After reporting the incident, her husband was charged with incest by Murang’a senior principal magistrate Edwin Nyaga.
On April 12, however, the woman wrote to the court indicating that the complaint "arose out of a family dispute" with her husband and that they had agreed to have the complaint withdrawn.
The prosecution did not object to the application and the magistrate withdrew the case under Section 204 of the Criminal Procedure Code.
After the withdrawal, the Muranga county coordinator of children’s services filed an appeal in May, telling the court that the offence was a felony that affected a minor whose voice and side of story was not heard before the complaint was withdrawn.
The court also heard that the mother had not been appointed as an intermediary on the minor’s behalf.
The prosecution argued that the Constitution provides for alternative dispute resolution and reconciliation but the High Court ruled that the withdrawal was not in the child’s best interest and was irregular.
“True, her mother and father may have resolved their domestic dispute but it did not cure the underlying complaint of incest,” Justice Kanyi Kimondo said before ordering that the suspect takes a fresh plea in another court.
Outgoing county criminal investigations officer Daniel Kandie said there is a need for a strong deterrence by the criminal justice system and the society to stem the upsurge of incest cases in the county.
“We need to find out why many of the cases involve grandfathers. Why are they targeting their granddaughters?” he wondered, asking families to report cases of incest so culprits can face the law.
Susan Karina, the founder of Friends for the Abused Persons International, revealed that most incest and defilement cases go unreported, with the worst affected being children living with disability.
Worse still, Karina said while many victims are forced to terminate their pregnancies to conceal the evidence, majority of their mothers choose to stick with their husbands to save their marriages despite knowing that their daughters are sexually abused.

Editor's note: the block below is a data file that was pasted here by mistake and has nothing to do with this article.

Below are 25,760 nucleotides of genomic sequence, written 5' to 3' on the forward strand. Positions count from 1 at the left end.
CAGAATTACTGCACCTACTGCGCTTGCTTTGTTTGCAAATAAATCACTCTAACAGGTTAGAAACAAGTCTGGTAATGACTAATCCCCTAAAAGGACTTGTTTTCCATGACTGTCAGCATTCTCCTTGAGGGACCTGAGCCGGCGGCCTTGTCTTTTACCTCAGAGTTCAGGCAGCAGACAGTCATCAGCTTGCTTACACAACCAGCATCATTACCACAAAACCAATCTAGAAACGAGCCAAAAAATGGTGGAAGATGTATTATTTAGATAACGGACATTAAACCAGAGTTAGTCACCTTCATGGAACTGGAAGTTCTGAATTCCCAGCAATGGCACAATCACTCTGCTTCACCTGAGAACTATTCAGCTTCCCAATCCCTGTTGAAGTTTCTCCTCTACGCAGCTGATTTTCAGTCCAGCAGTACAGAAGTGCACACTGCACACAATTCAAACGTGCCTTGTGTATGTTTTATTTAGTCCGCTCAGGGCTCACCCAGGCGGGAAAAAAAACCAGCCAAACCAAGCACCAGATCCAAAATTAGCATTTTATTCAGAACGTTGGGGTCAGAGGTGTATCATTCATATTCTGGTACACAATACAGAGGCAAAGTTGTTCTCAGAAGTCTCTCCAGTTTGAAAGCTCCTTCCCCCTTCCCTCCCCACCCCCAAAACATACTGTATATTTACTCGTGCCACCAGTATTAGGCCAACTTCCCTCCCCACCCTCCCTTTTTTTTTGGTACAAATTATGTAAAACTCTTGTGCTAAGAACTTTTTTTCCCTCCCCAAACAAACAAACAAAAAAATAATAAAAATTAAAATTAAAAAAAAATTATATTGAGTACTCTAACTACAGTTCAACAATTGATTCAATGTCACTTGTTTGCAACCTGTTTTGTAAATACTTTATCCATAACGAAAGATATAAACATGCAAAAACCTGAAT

“I have seen families organise a clan meeting where elders slaughter a goat to cleanse both the culprit and the victim and the issue is concluded,” she said.
“Most parents leave the care of their children to house helps which widens the gap between them. A parent should make the effort to have supper and breakfast with their children because these are the times they bond,” she said.
She also called urged courts to deal sternly with suspects of incest and defilement, and administrators who collude with them.
Psychologist Albert Mwangi says the menace can only be eradicated if parents teach their children to observe boundaries when they are dealing with adults of the opposite sex.
Mwangi said many children are unable to distinguish between familial and sexual attention they attract especially from close relatives until it is too late.
According to him, some of the culprits molest their children in instances where they are experiencing sexual dissatisfaction especially due to disagreements with their wives.
Mwangi said some of the culprits involved in defilement cases suffered emotional or physical abuse without any form of mental health support while they were children.
Mwangi who works at Gaichanjiru mission hospital said he dealt with a case where a man in his early 20’s impregnated two of his sisters aged 18 and 19 years during the Covid-19 lockdown.
“The most important thing is to teach our children to acknowledge indecent bonds that could lead to molestation and to respect other people’s boundaries,” he said.
On January 11, Kabarnet chief magistrate Judith Wanjala sentenced a 56-year-old man to life imprisonment for defiling his 10-year-old daughter, leading to her death.
The court’s decision was celebrated by many social media users who called on the judiciary to issue more punitive judgments to those convicted of sexual offences